Denver sportswriter out of job after tweet about Japanese Indy 500 driver

DENVER -- A veteran sportswriter left the Denver Post on Monday after he said he was unsettled by a Japanese driver's victory in the Indianapolis 500 over the Memorial Day weekend, when the United States honors its war dead, including those killed by Japanese forces in World War II.

Terry Frei triggered a firestorm of criticism with his remark, sent over Twitter after Takuma Sato became the first Japanese driver to win the Formula One motor race. Sato beat 32 other competitors in the prestigious event staged at the Indianapolis Motor Speedway, known as the Brickyard.

"Nothing specifically personal, but I am very uncomfortable with a Japanese driver winning the Indianapolis 500 during Memorial Day weekend," Frei tweeted on Sunday.

Social media reaction to the post prompted Frei to issue an apology later on Sunday.

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"I apologize to Takuma Sato," he wrote. "I made a stupid reference, during an emotional weekend, to one of the nations that we fought in World War II – and in this case, the specific one my father fought against."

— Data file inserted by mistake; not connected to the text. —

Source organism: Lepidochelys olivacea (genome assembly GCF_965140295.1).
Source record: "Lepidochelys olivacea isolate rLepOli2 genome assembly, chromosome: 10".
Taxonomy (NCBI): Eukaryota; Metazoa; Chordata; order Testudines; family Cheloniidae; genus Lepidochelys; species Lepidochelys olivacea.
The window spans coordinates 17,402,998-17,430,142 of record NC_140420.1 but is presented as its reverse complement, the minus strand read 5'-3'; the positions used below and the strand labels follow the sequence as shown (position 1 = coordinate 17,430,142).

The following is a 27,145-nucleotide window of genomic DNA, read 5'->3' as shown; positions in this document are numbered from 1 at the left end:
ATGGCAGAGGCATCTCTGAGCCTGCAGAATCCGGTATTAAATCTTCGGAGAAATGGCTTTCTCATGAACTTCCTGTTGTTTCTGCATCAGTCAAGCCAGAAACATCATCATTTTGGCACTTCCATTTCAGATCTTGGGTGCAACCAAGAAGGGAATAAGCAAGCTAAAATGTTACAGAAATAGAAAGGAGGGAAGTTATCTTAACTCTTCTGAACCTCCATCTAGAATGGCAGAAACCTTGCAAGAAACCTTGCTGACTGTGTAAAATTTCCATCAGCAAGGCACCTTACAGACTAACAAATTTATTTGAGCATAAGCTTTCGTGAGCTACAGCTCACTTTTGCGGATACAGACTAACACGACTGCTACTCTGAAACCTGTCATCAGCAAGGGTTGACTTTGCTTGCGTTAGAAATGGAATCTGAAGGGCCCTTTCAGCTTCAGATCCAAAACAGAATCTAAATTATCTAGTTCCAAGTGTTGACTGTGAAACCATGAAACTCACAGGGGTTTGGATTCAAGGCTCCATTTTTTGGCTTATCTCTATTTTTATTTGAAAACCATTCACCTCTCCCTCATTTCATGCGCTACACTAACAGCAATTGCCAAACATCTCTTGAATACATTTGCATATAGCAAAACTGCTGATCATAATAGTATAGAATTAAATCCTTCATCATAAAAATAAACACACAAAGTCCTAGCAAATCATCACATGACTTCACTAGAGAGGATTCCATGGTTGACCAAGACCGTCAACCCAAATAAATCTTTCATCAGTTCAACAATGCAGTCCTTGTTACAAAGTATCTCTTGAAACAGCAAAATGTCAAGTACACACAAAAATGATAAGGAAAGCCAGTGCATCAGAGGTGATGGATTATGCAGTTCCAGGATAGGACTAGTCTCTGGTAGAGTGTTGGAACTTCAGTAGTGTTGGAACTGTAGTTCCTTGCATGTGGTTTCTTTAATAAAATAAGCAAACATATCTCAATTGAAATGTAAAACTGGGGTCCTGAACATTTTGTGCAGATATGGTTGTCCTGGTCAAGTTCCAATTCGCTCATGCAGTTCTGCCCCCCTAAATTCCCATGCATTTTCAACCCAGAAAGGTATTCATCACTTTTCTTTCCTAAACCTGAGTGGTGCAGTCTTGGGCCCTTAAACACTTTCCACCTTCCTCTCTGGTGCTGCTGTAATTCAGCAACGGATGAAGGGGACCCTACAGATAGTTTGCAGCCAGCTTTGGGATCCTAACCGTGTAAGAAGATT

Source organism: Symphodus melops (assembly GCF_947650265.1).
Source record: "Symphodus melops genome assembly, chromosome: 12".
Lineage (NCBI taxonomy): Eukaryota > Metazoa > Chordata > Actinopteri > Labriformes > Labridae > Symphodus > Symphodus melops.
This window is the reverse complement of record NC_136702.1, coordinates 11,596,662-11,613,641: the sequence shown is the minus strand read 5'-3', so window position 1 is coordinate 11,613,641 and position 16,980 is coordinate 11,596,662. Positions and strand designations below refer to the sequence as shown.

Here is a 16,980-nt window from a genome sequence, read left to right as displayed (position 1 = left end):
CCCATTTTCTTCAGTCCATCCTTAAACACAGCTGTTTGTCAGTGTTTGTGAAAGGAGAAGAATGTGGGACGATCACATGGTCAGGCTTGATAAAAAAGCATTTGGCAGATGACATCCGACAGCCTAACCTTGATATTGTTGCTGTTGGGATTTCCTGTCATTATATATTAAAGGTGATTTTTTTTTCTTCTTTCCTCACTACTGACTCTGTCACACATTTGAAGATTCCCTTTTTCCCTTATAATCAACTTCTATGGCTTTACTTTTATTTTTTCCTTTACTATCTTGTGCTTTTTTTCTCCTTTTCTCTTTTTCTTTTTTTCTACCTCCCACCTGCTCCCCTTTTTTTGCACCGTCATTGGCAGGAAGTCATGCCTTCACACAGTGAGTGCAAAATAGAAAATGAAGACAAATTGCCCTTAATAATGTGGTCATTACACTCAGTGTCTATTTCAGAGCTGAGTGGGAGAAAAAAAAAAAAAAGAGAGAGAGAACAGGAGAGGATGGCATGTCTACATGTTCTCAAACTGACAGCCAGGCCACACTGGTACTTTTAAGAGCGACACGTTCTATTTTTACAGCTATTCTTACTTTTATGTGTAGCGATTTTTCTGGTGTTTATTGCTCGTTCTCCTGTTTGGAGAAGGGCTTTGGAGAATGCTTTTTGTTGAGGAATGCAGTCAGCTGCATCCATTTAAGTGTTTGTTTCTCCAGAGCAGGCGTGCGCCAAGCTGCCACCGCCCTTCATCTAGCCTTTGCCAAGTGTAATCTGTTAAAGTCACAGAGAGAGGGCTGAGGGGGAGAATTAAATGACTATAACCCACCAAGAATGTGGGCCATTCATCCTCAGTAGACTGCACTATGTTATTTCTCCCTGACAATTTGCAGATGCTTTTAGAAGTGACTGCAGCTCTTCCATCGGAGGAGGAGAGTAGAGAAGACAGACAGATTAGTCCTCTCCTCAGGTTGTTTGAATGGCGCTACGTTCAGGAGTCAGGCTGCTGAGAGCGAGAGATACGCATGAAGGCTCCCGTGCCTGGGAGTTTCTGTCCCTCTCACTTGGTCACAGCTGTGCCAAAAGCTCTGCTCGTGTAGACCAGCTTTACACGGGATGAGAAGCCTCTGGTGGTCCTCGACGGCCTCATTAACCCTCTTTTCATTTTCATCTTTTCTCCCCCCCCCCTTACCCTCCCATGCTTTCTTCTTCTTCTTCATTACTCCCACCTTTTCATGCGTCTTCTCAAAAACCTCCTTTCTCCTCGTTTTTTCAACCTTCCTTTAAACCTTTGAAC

Frei is the author of "Third Down and a War to Go," which chronicled the University of Wisconsin's 1942 football squad. The team included his father, who fought against the Japanese in the war after the season.

The United States entered the war in 1941 after a Japanese naval force attacked the U.S. naval fleet stationed at Pearl Harbor in Hawaii.

Late Monday morning the Post's publisher, Mac Tully, and editor Lee Ann Colacioppo issued a joint statement on the newspaper's website saying Frei was out. It did not indicate whether he was fired or resigned.

"We apologize for the disrespectful and unacceptable tweet that was sent by one of our reporters," the statement said. "Terry Frei is no longer an employee of the Denver Post."

Frei did not immediately respond to an email message for comment.

After winning the race, Sato, 40, said he understood the significance of what his victory means to his country.

"This will be mega big. I cannot imagine how it's going to be," he told reporters. "Nowadays, a lot of Japanese, the fans (are) following IndyCar Series, particularly for the Indy 500."